By David Templeton | From the January-February 2021 issue of Strings magazine

Inspiration.

That word and all it implies is at the core of how Ezinma—the inventive, electrifying, and playfully mononymous violinist and educator from Lincoln, Nebraska—sees her role as a fusion artist, her choices as a musician and teacher, and her purpose as a public figure whose popularity on social media is growing with every new track and video release.

“Being from Nebraska, with my dad being Black and my mom being white, I grew up in an environment that was very, very homogenous, and where I didn’t always feel like I fit in,” says Ezinma, speaking on the phone from her home in New York. “Growing up as a young violinist, I would have loved to have seen someone who looked like me doing what I’m doing now. To have been able to go on YouTube and have that kind of inspiration, I would have flipped out. So, being that for the next generation of musicians desperate for role models and inspiration is now a huge part of what I do and why I do it.”


“Growing up as a young violinist, I would have loved to have seen someone who looked like me doing what I’m doing now.” Photographer: Nathan Johnson (@nathanjohnsonny), Fashion Stylist: Marissa Pelly (@marissa_pelly), Make Up: Kyle Sheehan

Ezinma (eh-zeen-mah), who was born Meredith Ramsay, and whose professional stage name is often shortened by friends to Ezi, has also been dubbed “Classical Bae,” a moniker that speaks of the two musical worlds—classical and hip-hop—in which she has built her style and rapidly growing following. 

Classical Bae also happens to the title of the EP Ezinma is dropping February 5.

“I really wanted to basically put together everything about my life into one project,” she explains. “Fusion is in everything I do. It’s in my DNA.” The EP brings together a quartet of tracks, each taking an iconic classical piece—Beethoven’s Fifth Symphony, the Spring concerti from Vivaldi’s The Four Seasons, Bach’s Cello Suite No. 1, and Beethoven’s Ode to Joy—and re-imagining them as highly danceable, hip-hop-infused mash-ups, each with its own slightly mischievous title: “Beethoven Pleads the Fifth,” “Vivaldi Springs Forth,” etc.

People really do need some happiness and some joy, musically, right now.

“I’ve had a lot of success online, virtually, and on social media with my covers of popular tunes,” Ezinma continues, “and I really wanted to kind of wrap that up with this project. I wanted to bring a really joyous fusion of classical and hip-hop, especially right now, given the time we are living in and the climate. With COVID and the protesting and the divisiveness in the country, I felt like this project needed to be as joyous as possible, and to make it a blend of these two worlds I love so much. That was the inspiration—a fusion of classical and hip-hop, of love, joy, and happiness. That’s what I set out to do.”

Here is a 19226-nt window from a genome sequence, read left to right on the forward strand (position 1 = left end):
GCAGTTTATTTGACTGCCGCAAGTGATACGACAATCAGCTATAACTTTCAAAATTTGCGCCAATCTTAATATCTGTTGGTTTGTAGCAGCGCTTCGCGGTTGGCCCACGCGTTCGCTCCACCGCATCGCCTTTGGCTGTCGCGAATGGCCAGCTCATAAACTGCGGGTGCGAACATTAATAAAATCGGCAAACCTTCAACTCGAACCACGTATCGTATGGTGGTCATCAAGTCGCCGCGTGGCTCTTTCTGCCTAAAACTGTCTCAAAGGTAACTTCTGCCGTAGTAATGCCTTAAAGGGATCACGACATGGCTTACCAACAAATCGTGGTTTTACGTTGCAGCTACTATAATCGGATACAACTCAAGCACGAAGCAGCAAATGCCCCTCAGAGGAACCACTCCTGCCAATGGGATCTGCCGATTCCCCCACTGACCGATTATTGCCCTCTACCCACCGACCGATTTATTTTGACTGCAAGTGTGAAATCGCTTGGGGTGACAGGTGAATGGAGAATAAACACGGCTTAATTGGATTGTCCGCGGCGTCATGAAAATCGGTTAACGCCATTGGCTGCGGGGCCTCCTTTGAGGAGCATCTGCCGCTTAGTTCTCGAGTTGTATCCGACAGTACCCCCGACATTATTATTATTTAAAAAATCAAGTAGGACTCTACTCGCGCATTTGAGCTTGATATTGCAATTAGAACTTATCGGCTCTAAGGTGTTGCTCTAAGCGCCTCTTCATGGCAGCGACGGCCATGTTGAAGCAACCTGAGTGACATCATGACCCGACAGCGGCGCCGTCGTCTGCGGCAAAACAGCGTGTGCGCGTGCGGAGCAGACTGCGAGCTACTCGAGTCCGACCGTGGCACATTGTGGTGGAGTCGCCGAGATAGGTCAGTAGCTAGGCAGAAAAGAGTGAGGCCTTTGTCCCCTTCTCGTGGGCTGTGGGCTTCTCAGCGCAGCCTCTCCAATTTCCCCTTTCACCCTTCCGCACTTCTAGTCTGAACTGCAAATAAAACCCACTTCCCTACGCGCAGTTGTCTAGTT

To add to the fun, Ezinma also dropped a Christmas track in mid-November to augment the holiday season timing of the EP’s release.

“The Christmas track is a really festive ‘Drummer Boy/Joy to the World/We Wish You a Merry Christmas’ mash-up,” says Ezinma. “It originally had some of Bach’s Christmas Oratorio in it. But that kind of made it a little bit too down. It changed the energy too much, so we took that out.”

According to Ezinma, the original plan was to release Classical Bae (Decca Records) in 2020, but given the pandemic and everything else, she and the producers felt it would be prudent to wait. “I think that’s turned out better,” she admits, “because people really do need some happiness and some joy, musically, right now.”

Ezinma’s EP Classical Bae is slated for release Feb. 5. Photographer: Nathan Johnson, Fashion Stylist: Marissa Pelly, Make Up: Kyle Sheehan

Of her approach to choosing which classical compositions to include on the project, Ezinma says she wanted tunes that were extremely recognizable. Maybe even tunes that were a little overly recognizable. “What I do in general, and it’s definitely reflected in this project, is about letting people who don’t feel particularly comfortable with classical music maybe find some access into that world through the way I interpret it,” she explains. “I wanted to pick stuff where people would say, ‘Wait! I think I’ve heard that before! Did I hear that on Little Einsteins?’


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“That was the intention,” she goes on, “to grant that access to the classical world for those on the outside of it. And then there is the opportunity to reach those who are confident classical consumers, and then give them a taste of hip-hop. So it’s a kind of two-way street.”